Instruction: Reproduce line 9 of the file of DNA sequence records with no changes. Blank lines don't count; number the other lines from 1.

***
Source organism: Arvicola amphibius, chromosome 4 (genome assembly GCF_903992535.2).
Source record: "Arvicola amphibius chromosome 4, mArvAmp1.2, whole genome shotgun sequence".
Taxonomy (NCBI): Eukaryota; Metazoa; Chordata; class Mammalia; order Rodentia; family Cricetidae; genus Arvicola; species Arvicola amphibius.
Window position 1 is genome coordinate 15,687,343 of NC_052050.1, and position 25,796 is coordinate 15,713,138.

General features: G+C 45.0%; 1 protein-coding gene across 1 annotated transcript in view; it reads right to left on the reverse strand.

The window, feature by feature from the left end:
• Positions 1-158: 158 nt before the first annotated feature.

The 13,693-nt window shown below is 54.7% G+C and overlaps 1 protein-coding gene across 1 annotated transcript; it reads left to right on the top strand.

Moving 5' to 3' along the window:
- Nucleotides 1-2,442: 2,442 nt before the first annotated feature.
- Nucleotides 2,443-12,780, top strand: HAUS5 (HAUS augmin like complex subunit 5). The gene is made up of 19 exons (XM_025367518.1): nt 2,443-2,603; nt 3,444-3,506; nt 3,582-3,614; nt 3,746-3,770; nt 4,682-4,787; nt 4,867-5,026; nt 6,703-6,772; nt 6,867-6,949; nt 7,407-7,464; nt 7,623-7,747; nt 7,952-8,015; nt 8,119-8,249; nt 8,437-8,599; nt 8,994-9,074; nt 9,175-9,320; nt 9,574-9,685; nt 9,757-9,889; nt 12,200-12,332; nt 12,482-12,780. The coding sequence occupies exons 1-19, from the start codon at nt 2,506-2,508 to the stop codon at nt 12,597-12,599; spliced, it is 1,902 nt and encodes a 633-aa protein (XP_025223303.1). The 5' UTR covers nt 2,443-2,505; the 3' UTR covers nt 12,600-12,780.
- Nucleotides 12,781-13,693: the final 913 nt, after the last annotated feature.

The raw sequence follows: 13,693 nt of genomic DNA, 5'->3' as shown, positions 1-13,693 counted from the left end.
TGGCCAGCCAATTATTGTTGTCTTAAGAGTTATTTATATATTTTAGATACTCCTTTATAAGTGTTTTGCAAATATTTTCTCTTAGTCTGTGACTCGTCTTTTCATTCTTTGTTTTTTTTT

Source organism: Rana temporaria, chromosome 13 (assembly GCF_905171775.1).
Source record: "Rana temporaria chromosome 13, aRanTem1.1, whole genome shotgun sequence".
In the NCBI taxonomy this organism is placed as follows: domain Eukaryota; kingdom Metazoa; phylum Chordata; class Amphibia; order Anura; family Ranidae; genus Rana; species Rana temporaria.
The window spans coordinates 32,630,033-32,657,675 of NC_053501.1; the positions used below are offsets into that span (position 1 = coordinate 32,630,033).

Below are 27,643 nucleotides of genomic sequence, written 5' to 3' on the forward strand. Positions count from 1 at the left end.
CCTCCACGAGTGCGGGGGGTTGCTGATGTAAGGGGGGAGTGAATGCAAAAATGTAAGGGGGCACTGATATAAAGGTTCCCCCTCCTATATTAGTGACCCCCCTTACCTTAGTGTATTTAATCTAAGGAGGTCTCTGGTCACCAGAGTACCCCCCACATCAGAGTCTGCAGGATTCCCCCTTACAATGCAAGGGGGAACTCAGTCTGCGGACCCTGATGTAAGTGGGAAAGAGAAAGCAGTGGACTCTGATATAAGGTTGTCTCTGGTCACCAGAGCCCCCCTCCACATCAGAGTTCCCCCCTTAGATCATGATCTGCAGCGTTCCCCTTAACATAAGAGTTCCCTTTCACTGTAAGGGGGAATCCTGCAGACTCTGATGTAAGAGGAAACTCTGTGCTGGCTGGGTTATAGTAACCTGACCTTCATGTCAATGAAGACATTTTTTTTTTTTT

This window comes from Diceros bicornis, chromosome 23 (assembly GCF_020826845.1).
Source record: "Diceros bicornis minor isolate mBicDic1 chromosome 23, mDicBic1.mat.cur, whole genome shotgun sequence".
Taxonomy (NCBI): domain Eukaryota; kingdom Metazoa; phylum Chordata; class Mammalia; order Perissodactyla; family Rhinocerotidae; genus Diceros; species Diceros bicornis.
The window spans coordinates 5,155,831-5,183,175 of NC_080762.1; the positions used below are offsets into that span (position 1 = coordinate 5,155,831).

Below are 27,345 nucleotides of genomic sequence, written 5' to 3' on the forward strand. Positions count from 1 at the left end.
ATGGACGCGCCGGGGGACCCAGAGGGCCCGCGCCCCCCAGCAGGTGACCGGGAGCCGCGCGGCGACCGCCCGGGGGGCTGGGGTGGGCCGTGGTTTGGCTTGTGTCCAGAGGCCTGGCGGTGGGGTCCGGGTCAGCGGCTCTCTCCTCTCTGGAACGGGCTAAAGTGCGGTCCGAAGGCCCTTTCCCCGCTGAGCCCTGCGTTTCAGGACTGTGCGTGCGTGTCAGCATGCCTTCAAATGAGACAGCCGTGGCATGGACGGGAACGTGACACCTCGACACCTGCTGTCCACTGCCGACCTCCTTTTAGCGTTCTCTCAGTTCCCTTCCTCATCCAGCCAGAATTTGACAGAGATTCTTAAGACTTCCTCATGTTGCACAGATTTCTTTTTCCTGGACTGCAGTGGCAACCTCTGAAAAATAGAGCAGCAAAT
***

Moving 5' to 3' along the window: